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I'm experiencing random issues on a DNS resolver running BIND 9.8.2 (RHEL6) behind a loadbalancer.

The loadbalancer is actively probing the server with a DNS query to find if it's alive, and every now and then it gets a "Connection refused" (ICMP) for port 53, which briefly makes the server unavailable for service in the loadbalancer server pool.

This happens intermittently (the LB probes every 10 seconds, and we usually see 1 or 2 failures, followed by successes) for several minutes at a time, and then stops, it happens during peak load times but it has been detected when the traffic is at the lowest.

When the issue occurs BIND is up and running, which makes the "connection refused" message confusing, I would expect that from a server with no listening service on port 53, which is not the case. Even if the DNS resolution failed for the probing record, the answer would be a NXDOMAIN or SERVFAIL, not a flat-out UDP rejection.

The query logs don't show the failing probes, which means the UDP packet is rejected before being delivered to BIND for processing.

My best guess is that this is caused by resource exhaustion of some sort, but I can't figure out what exactly. We're monitoring open file descriptors, net.netfilter.nf_conntrack_count, CPU, memory, recursive-clients, etc. and none of those indicators even approach the limits when the issue hits.

None of the log files has any relevant error messages at the times when the issue occurs.

So, my question: what networking metrics/parameters should I look into?

Configuration

/etc/sysconfig/named

OPTIONS="-4 -n10 -S 8096 "

named.conf

options {
        directory "/var/named";
        pid-file "/var/run/named/named.pid";
        statistics-file "/var/named/named.stats";
        dump-file "/var/named/named_dump.db";
        zone-statistics yes;
        version "Not disclosed";
        listen-on-v6 { any; };
        allow-query { clients; privatenets; };
        recursion yes;                             // default
        allow-recursion { clients; privatenets; };
        allow-query-cache { clients; privatenets; };
        recursive-clients 10000;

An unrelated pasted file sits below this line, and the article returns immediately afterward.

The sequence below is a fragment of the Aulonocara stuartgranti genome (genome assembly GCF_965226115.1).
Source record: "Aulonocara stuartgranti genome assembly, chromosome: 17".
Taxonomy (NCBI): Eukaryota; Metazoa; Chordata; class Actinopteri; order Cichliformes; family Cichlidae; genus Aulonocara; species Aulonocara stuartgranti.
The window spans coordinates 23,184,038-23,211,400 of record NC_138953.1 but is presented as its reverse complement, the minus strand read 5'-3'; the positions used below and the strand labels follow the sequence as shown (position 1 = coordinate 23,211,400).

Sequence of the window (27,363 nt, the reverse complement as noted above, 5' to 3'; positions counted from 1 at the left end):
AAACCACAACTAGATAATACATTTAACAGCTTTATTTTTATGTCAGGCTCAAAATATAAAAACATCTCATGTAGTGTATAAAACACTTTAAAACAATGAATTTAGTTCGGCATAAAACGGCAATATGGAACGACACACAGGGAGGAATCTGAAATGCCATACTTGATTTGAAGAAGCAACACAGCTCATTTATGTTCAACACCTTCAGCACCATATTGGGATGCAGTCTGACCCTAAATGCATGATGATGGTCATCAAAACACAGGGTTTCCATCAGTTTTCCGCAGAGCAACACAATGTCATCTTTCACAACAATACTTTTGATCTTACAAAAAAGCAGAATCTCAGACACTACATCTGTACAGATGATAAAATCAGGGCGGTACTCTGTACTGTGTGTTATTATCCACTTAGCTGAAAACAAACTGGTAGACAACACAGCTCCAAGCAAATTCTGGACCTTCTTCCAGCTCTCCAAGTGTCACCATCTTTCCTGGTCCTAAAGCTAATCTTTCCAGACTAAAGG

resolver-query-timeout 5;
        dnssec-validation no;
        //querylog no;

        allow-transfer { xfer; };
        transfer-format many-answers;
        max-transfer-time-in 10;
        notify yes;                                // default

        blackhole { bogusnets; };

        // avoid reserved ports
        avoid-v4-udp-ports { 1935; 2605; 4321; 6514; range 8610 8614; };
        avoid-v6-udp-ports { 1935; 2605; 4321; 6514; range 8610 8614; };

        max-cache-ttl 10800; // 3h

        response-policy {
                zone "rpz";
                zone "rpz2";
                zone "static";
        };
        rate-limit {
                window 2; // seconds rolling window
                ipv4-prefix-length 32;

                nxdomains-per-second 5;
                nodata-per-second 3;
                errors-per-second 3;
        };
};

Edit: UDP receive errors

$ netstat -su
IcmpMsg:
    InType3: 1031554
    InType8: 115696
    InType11: 178078
    OutType0: 115696
    OutType3: 502911
    OutType11: 3
Udp:
    27777696664 packets received
    498707 packets to unknown port received.
    262343581 packet receive errors
    53292481120 packets sent
    RcvbufErrors: 273483
    SndbufErrors: 3266
UdpLite:
IpExt:
    InMcastPkts: 6
    InOctets: 2371795573882
    OutOctets: 13360262499718
    InMcastOctets: 216

Edit 2: network memory sizing

$ cat /proc/sys/net/core/rmem_max
67108864
$ cat /proc/sys/net/ipv4/udp_mem